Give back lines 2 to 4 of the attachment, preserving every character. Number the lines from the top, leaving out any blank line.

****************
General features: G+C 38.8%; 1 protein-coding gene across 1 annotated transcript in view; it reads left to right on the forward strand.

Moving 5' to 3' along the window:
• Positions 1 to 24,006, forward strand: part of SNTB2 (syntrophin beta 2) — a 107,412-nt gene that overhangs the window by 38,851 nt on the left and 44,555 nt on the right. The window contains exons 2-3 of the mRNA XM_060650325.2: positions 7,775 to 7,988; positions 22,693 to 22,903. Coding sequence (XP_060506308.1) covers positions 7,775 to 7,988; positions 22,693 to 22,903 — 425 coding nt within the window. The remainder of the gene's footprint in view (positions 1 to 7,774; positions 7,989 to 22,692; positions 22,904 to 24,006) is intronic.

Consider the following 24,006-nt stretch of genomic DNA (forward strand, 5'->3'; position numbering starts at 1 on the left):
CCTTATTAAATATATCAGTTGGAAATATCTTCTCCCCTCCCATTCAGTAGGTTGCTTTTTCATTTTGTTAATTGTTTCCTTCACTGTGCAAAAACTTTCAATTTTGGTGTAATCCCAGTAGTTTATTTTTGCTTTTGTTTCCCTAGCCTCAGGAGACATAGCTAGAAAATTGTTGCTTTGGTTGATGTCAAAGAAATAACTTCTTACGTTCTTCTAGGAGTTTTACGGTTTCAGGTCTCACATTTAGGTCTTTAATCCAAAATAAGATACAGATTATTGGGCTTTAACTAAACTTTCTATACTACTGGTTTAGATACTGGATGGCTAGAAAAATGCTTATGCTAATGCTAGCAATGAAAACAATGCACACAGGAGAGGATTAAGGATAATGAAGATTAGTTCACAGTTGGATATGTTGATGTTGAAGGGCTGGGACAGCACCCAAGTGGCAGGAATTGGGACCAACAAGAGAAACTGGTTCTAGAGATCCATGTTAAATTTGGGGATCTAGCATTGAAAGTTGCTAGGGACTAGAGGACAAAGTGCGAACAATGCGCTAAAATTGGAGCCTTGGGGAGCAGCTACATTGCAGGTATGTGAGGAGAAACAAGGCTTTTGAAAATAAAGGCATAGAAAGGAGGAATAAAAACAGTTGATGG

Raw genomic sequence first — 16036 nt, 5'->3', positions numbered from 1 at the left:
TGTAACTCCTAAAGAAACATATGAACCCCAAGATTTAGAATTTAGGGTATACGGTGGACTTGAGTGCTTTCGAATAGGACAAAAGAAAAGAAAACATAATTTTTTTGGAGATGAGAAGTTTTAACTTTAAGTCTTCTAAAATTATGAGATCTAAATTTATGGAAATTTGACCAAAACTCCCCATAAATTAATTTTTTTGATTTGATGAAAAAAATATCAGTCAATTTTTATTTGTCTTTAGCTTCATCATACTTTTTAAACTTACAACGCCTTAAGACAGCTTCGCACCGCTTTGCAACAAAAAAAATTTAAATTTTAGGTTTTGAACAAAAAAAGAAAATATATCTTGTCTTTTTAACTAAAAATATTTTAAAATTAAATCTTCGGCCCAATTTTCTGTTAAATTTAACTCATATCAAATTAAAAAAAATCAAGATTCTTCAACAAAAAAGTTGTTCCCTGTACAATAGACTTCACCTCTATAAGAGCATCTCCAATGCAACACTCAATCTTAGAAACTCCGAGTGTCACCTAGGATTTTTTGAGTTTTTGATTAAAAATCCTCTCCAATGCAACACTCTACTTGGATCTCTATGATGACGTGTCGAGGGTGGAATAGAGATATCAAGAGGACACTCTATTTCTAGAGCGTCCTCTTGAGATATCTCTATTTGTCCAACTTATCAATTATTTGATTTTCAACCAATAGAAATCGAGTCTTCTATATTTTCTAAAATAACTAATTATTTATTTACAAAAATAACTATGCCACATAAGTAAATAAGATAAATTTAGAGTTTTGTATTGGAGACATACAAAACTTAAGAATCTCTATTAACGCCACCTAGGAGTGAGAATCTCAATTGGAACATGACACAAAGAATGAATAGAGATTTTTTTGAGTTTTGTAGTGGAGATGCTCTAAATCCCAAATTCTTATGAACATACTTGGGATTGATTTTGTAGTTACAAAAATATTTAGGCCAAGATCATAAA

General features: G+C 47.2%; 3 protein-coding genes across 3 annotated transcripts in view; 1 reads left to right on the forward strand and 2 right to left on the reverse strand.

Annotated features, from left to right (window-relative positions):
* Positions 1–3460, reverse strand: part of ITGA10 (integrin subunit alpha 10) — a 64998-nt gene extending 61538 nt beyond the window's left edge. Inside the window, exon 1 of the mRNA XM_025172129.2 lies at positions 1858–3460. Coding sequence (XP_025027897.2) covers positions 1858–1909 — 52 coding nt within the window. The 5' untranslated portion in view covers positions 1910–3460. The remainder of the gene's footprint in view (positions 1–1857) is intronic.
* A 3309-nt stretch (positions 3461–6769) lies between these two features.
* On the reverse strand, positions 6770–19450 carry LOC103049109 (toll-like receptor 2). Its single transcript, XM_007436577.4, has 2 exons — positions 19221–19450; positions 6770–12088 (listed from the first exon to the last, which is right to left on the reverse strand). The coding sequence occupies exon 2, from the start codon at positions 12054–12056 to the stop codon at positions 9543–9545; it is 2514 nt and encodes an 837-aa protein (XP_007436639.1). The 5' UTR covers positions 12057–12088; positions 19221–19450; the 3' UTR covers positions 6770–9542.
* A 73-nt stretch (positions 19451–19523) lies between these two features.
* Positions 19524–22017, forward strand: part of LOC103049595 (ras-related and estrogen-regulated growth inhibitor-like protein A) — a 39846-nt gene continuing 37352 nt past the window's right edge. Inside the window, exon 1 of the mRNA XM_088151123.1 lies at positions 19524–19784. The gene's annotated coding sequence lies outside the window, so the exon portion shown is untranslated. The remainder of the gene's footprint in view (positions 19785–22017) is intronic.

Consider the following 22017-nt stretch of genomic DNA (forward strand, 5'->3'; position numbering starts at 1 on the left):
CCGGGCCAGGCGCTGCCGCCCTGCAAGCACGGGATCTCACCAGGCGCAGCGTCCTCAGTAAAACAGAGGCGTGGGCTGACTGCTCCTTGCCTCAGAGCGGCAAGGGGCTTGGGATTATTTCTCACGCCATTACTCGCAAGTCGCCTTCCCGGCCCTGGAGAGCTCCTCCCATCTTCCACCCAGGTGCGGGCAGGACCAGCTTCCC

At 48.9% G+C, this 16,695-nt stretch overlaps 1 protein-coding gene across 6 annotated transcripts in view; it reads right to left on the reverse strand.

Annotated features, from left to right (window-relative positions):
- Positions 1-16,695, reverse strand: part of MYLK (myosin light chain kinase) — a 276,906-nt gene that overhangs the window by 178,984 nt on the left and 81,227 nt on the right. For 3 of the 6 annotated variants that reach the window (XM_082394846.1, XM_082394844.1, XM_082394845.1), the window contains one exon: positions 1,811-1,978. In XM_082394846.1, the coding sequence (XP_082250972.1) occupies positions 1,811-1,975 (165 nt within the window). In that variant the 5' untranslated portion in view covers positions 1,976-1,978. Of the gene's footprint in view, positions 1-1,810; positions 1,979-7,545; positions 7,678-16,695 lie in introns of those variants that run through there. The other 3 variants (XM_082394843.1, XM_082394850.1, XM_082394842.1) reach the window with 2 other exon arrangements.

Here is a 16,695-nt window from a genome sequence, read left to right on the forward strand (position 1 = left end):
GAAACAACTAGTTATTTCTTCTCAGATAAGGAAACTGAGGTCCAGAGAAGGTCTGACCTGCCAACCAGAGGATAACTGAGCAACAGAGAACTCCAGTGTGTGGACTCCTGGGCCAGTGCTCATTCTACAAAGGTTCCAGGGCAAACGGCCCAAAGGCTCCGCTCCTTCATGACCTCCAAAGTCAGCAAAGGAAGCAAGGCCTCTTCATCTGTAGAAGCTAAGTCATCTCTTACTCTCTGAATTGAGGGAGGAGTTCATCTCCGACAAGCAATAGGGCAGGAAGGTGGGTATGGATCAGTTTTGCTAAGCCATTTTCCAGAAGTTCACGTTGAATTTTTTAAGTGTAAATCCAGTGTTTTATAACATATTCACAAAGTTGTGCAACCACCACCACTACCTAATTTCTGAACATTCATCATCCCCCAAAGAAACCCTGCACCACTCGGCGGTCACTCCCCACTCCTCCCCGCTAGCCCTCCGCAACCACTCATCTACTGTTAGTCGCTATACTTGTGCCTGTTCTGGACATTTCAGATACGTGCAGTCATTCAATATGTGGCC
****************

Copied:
Moving 5' to 3' along the window:
• Positions 1 to 24,006, forward strand: part of SNTB2 (syntrophin beta 2) — a 107,412-nt gene that overhangs the window by 38,851 nt on the left and 44,555 nt on the right. The window contains exons 2-3 of the mRNA XM_060650325.2: positions 7,775 to 7,988; positions 22,693 to 22,903. Coding sequence (XP_060506308.1) covers positions 7,775 to 7,988; positions 22,693 to 22,903 — 425 coding nt within the window. The remainder of the gene's footprint in view (positions 1 to 7,774; positions 7,989 to 22,692; positions 22,904 to 24,006) is intronic.

Consider the following 24,006-nt stretch of genomic DNA (forward strand, 5'->3'; position numbering starts at 1 on the left):